I’ve long admired country music star Billy Ray Cyrus’s family as they seemed to be the exception in Hollywood. They publicly professed their faith in God and their love and support for one another. Their famous daughter Miley, who at age 11, was catapulted to fame by the children’s television show Hannah Montana seemed lucky to have such principled parents looking out for her.
Her dad was always there right by her side singing with her on stage or co-starring in movies with her and her mom Tish managed her career. So, when I read that her parents were divorcing, I wondered how this might affect Miley. A young adult now, she no longer needs her parents to sign off on her career choices.
Her rebellion slowly began to emerge a couple of years ago with her revealing clothing choices, PDA and cohabitation with boyfriends, pictures of her reported drug use and her recent sexually explicit performance at the Video Music Awards. In recent pictures, her tongue is stuck out and her clothing looks like it was put through a shredder leading to the obvious conclusion that she is in great emotional pain.
Much of that emotional pain might be wrapped up in the family turmoil leading to her Mom filing for divorce. In June, she posted Twitter messages asking her Dad to tell the truth or she would tell the public. And when there was no response by Billy Ray, she posted a picture of her dad with a woman who is not her mother. To make it even worse, a couple years back, there were rumors floating through the media that her mom had an affair with a musician which prompted talk of divorce for the couple.
Thankfully, in August, the Cyrus couple publicly said they were halting divorce proceedings to try and work on their marriage. However, whatever has gone wrong with their marriage has presumably taken an emotional toll on Miley and her siblings and the public is seeing it play out.
We can observe the pain of a girl like Miley who is in the public eye but, with the divorce rate (3.6 per 1,000 people) now up to over half of the marriage rate (6.8 per 1,000 people), how are the children of these unions responding to the great upheaval that divorce inflicts on a family? How are they performing academically and emotionally? Will they be more likely to cohabitate and not marry?
The real costs associated with divorce include costs in terms of government growth as parents with children outsource expenses to the government in the form of Medicaid, TANF, SCHIP, Child Welfare, etc. These are expenses that could obviously be paid for and reduced if there were a watchful mother and father in the home. A study by Ben Scafidi, The Taxpayer Costs ofDivorce and Unwed Childbearing (pdf), estimates the taxpayer cost of divorce and unwed childbirth by state concluded that divorce costs, for example, Oklahoman taxpayers $430 million.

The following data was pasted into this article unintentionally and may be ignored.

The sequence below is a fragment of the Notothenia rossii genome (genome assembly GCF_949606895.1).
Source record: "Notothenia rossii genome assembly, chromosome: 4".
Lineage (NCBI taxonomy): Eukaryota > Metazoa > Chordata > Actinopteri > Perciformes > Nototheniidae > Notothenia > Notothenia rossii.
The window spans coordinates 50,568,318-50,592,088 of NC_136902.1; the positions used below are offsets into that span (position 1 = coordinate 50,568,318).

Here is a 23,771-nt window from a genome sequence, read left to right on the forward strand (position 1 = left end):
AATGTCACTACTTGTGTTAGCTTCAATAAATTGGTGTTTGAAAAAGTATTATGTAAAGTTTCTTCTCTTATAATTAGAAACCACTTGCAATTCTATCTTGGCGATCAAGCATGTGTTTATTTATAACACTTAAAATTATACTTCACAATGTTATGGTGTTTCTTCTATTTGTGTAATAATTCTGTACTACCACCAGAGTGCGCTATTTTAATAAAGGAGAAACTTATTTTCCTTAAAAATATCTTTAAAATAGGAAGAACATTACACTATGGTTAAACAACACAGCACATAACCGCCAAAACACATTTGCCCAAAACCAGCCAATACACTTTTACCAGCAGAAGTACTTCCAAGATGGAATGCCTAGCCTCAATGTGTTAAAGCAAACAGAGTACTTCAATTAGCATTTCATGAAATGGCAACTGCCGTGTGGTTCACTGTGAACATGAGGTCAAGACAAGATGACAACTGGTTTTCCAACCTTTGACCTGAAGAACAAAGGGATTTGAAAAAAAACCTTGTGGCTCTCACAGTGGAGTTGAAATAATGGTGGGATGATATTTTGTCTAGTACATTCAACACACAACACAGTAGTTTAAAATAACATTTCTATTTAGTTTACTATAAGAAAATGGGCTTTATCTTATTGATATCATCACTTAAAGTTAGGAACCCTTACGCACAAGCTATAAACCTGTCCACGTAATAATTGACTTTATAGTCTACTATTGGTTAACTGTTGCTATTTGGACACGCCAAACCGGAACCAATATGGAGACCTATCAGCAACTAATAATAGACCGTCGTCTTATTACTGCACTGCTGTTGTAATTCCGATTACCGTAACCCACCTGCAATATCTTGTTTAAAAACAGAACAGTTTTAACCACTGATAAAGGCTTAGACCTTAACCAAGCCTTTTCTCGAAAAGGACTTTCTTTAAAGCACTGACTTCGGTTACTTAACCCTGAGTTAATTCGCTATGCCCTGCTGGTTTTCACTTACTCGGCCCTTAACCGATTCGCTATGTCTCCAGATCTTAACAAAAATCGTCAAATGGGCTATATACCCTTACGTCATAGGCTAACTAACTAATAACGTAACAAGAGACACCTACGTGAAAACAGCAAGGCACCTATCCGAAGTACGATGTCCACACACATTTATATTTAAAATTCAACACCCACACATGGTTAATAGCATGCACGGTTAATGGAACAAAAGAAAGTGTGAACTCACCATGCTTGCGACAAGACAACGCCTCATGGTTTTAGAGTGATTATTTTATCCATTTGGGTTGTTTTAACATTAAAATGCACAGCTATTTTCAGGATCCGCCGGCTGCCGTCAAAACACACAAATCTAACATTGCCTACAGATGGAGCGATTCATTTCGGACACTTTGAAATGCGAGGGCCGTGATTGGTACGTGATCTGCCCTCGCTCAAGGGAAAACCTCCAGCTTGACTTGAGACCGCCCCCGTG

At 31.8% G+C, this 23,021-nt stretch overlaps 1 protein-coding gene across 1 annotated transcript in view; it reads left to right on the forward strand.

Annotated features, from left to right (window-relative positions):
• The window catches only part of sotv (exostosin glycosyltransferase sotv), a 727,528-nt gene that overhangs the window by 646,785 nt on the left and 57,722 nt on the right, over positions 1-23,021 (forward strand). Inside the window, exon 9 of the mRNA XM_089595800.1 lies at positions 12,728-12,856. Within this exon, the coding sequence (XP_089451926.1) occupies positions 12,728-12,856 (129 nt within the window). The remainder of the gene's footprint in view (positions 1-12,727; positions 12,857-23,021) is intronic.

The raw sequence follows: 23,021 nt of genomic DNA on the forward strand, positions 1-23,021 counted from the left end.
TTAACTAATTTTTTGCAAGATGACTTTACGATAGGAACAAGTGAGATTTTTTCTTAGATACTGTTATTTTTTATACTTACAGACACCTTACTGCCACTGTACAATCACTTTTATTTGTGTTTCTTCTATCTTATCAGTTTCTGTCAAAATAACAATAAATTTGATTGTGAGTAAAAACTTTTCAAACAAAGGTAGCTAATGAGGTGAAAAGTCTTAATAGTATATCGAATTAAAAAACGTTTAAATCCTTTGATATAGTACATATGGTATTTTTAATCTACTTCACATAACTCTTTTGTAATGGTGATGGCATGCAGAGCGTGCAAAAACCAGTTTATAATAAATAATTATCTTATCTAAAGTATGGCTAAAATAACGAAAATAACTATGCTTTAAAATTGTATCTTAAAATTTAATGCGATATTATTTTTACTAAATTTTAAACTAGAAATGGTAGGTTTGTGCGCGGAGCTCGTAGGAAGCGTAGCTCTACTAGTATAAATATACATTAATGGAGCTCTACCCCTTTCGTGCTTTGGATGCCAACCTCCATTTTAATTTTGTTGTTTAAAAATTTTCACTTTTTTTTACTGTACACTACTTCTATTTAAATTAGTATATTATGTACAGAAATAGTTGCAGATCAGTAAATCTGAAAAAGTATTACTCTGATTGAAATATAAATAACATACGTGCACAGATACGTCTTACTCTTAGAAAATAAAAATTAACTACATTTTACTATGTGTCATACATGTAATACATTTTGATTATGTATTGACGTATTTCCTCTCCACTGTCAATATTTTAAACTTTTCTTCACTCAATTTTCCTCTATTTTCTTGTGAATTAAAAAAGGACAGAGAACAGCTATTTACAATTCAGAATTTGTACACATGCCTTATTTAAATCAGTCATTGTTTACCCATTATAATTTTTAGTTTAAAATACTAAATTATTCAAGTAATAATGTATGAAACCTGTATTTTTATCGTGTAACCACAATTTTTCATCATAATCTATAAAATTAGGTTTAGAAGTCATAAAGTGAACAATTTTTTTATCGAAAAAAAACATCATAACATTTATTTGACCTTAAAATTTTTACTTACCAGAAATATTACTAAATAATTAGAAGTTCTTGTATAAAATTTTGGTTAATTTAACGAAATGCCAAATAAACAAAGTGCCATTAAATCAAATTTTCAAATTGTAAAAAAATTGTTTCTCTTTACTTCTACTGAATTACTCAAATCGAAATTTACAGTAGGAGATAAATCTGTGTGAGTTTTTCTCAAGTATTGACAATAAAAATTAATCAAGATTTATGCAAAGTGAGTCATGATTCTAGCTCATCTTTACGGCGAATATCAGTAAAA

Further, in an NBER paper released this month, Cohabitation and the Uneven Retreat from Marriage in the U.S., 1950-2010 (pdf), economists Shelly Lundberg and Robert A. Pollak find:
The poor and less educated are much more likely to rear children in cohabitating relationships. The college educated typically cohabit before marriage, but they marry before conceiving children and their marriages are relatively stable.
Further, they find:
Marriage is the commitment mechanism that supports high levels of investment in children and is hence more valuable for parents adopting a high-investment strategy for their children.
The 1996 Welfare Reform Act which turned AFDC (Aid for Families with Dependent Children) into TANF (Temporary Assistance for Needy Families) spelled out four goals, the fourth which was to “Encourage the formation and maintenance of two-parent households.” Of the $31 billion in grants given by DC to the states for TANF in 2012, only 1 percent of this money was spent on programs to support two-parent families. Unfortunately, most government entities seem disinterested in reducing reliance on welfare.
Everyone should want parents to have a “high investment strategy” for their children. After all, having children that are emotionally well-adjusted, smart, compassionate and ambitious are some of the most important traits we want to see in our future entrepreneurs, workers and leaders. When children come from a two-parent home, the probability that these types of children will emerge significantly increases.
They also will emerge wealthier. Pat Fagan of the Family Research Council, who testified this month at an interim study conducted by Oklahoma House Speaker T.W. Shannon, reports that of those households with children, it is in married, intact households where the median income of $82,270 outstrips that of the next highest household income by 25 percent, or $16,454.
The development of no-fault divorce ultimately changes people’s time horizons. When people aren’t forced to prove why a divorce is in the best interest of the man, woman and child, they no longer think of marriage as a lifetime commitment. As a result, the data show that people are choosing to not even bother marrying despite the overwhelming economic evidence that over their lifetimes, they will be much poorer for not doing so.
If we as a culture embrace cohabitation and divorce instead of lifetime marriage, we are upsetting the singular institution (outside of the rule of law) responsible for our moral and durable culture.
A shorter version of this blog appeared in the Edmund Sun: “A High-Investment Strategy for Oklahoma Children”